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HTC Out, Lenovo Still in as Palm Suitors

palm for sale Word on rumor street today is that HTC has taken a hard look at Palm and has decided to pass on an offer according to a new article on Reuters. A source close to the discussions reportedly remarked "There just weren't enough synergies to take the deal forward."

This development follows earlier reports from last week that Dell and Huawei also reached similar conclusions. However, the rumor report still leave the door open for Lenovo (or another Chinese mainland company), which kicked off the much of the recent Palm is for sale stories earlier this month. Palm nor Lenovo both declined to comment for the Reuters piece.

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Where is Palm manufactured?

e_tellurian @ 4/23/2010 9:01:57 AM # Q
Is the synergy that exists with Palm and China that Palm is manufactured there? If Palm was manufactured in North America would there be more synergy?

Palms brand is undervalued yet North America still does not seem to be able to afford Palm. The stock is doing better and one would hope that it is a result of people thinking about what Palm could do in the future and not just that they are for sale. Let's hope Palm stays an independent North America brand that can make hardware and software.

Does North America have a manufacturing facility that can work with high tech and precious metal to build hardware? It seems that most hardware is made of plastic even after many years plastic is still used to make hardware. One would think that hardware would evolve too and use other material. Can a North American brand pay more to make their product as they can then sell that product with enhanced value globally? What does Palms stock have to be valued at to enhance the hardware material?

Just some thoughts to kick around.

E-T
e-tellurian

Completing the e-com circle with a people driven we-com solution
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Lenovo, Palm suitor?

philpalm @ 4/23/2010 9:33:28 AM # Q
I wonder if Palm still has the "foleo " project ongoing? My hopes for a foleo springs anew...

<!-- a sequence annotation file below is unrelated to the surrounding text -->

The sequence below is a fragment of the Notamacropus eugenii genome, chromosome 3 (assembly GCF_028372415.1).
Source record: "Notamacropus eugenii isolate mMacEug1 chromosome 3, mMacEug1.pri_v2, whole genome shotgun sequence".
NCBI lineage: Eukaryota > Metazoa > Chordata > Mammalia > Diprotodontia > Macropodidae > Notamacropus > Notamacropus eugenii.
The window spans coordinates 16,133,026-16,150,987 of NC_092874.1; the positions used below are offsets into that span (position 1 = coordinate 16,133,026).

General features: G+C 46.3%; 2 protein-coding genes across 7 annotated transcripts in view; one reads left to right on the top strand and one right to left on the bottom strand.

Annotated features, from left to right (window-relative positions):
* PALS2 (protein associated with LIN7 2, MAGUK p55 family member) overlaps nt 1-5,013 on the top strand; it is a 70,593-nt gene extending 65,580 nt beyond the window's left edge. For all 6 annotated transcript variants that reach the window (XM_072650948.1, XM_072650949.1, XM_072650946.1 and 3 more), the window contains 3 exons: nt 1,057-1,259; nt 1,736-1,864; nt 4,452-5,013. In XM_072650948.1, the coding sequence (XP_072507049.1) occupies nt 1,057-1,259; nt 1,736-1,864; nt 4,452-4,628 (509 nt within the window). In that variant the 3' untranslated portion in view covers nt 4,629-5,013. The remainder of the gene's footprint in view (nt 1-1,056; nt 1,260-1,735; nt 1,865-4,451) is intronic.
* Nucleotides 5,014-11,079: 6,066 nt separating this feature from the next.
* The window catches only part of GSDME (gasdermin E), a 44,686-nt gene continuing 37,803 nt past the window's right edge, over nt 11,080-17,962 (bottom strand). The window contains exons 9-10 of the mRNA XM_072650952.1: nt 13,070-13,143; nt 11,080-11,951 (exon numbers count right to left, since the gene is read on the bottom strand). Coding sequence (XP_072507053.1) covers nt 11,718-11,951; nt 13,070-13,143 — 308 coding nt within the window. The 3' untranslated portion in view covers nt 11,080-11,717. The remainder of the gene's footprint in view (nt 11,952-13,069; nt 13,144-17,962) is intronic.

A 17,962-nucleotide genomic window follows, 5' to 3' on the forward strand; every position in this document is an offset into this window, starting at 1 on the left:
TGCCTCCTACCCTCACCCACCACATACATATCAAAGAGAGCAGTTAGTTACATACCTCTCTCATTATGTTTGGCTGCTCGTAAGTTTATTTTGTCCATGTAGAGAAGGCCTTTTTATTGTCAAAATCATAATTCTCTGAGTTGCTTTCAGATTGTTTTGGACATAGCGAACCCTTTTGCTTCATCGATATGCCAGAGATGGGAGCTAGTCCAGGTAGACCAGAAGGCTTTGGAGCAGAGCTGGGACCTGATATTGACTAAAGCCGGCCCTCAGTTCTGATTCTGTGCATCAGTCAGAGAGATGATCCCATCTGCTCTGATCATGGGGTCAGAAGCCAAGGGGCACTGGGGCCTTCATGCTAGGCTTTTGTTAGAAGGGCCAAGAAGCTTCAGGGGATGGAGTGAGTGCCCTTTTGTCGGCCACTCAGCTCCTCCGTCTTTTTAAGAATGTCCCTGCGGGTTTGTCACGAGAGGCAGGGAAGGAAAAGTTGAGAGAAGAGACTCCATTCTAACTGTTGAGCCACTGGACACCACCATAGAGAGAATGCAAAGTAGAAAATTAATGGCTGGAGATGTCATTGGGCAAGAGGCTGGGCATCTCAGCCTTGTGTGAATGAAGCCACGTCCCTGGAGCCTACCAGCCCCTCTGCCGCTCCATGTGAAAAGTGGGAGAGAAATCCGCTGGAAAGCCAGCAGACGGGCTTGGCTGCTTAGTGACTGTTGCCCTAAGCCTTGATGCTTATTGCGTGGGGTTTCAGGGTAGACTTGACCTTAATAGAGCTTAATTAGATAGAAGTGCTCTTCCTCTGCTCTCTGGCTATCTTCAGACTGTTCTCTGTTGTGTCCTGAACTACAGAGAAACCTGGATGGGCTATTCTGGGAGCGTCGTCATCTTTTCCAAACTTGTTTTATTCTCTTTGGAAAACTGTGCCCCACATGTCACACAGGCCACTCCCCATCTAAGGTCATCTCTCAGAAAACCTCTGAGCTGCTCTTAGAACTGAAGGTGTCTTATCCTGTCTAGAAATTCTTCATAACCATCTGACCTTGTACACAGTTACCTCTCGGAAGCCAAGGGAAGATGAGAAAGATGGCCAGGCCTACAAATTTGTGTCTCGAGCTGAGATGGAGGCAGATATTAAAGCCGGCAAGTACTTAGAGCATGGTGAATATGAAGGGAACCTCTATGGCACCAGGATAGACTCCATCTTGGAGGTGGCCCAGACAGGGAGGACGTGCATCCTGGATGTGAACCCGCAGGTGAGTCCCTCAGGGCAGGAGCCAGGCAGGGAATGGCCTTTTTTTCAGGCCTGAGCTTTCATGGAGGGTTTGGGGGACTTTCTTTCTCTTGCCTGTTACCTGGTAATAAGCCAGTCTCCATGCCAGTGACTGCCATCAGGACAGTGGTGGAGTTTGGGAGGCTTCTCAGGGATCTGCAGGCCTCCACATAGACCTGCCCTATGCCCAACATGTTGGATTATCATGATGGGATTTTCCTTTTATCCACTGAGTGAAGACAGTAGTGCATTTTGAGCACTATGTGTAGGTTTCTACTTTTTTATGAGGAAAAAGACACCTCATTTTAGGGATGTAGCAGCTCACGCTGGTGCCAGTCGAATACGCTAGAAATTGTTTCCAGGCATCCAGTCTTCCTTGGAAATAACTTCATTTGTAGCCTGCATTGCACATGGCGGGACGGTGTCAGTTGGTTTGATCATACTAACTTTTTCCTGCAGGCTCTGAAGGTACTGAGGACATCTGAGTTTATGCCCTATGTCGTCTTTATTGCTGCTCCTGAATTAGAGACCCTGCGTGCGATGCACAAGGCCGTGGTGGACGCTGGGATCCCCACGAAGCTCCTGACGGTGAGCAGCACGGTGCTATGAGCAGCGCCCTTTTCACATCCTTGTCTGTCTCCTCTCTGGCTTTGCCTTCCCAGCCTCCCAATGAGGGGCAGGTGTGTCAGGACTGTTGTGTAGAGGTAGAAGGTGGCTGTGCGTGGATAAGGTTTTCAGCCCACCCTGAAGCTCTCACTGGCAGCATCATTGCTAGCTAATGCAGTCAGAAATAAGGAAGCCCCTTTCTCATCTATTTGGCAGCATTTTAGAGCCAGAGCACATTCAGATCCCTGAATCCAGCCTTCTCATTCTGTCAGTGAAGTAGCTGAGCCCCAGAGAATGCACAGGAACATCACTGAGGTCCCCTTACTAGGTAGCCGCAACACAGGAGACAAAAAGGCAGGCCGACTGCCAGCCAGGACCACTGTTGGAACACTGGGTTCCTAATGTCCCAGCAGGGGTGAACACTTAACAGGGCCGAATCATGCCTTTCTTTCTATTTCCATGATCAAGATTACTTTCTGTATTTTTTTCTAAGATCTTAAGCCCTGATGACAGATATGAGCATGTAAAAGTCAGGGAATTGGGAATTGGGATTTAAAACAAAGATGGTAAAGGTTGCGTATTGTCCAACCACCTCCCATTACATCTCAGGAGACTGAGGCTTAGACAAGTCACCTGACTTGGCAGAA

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Lenovo is no more 'in' than they were before

SeldomVisitor @ 4/23/2010 9:54:58 AM # Q
Gotta keep these rumors and rumor-renewals right!

RE: Lenovo is no more 'in' than they were before
jca666us @ 4/24/2010 4:32:20 AM # M Q
Palm's running on fumes right now; the only thing keeping the stock price up at it's current levels are rumors.


RE: Lenovo is no more 'in' than they were before
nastebu @ 4/24/2010 5:11:13 AM # Q
The stock price, yes, but they are still solvent, no? They have enough cash for how long? At least to get more products out? And if there is no buyer, what is their best strategy at this point? Is it all or nothing?
RE: Lenovo is no more 'in' than they were before
SeldomVisitor @ 4/24/2010 5:58:14 AM # Q
They are estimated tol have about $400 million in cash at the end of this quarter (end of May) since their cash burn this quarter INCLUDES the actual cash burn from last quarter. They apparently burn about $100 million per quarter, plus or minus, so the remaining cash gets used up in 4 quarters, all other things being equal. It is NOT known (at least, not overtly know) how picky their creditors are about cash remaining; Palm is in debt of about $400 million, those creditors may not want to see Palm's cash position go too low since they probably (...) want some assurance they'll get paid back.

That means we don't really have a good handle on how long Palm can hang around all else being equal.

Note - Palm, of course, would already be THOROUGHLY out of business had they not received the three (more?) injections of cash they have received since Dec 2008. Those injections of cash didn't really cost Palm anything (just the shareholders!); doing real business DOES cost Palm real money, however.

RE: Lenovo is no more 'in' than they were before
Fake Jeff Hawkins @ 4/25/2010 9:35:11 AM # Q

Palm's burn rate is sustainable for another year, but their current business plan is on life support. Just because you CAN keep something alive by throwing money down the drain doesn't mean it's a good idea. Palm needs to have a completely revitalized product line, with hardware equal to or surpassing the likes of the iPhone, Droid and EVO and to then advertise it properly. They also need to finish developing webOS and finally get it out of its current beta stage. Only after these things are done will Palm be realistically ready to compete. The problem is that to do things takes the kind of resources that Palm lacks: money and effective leadership. It would probaby require an additional $500 million to build and properly launch a new product line and give Palm a fighting chance. Doing it on the cheap has devalued Palm's name and damaged its carrier relations. It is difficult to comprehend how Palm could have so thoroughly mismanaged the past year unless either:

a) they were certain that they would have been bought out one year ago and only needed to produce the Pre and beta version of webOS as "proof of concept" for a better financed suitor to then invest its resources in properly developing and marketing; or

b) someone at Palm is intentionally mismanaging the company in an effort to devalue it and set the stage for an inexpensive takeover.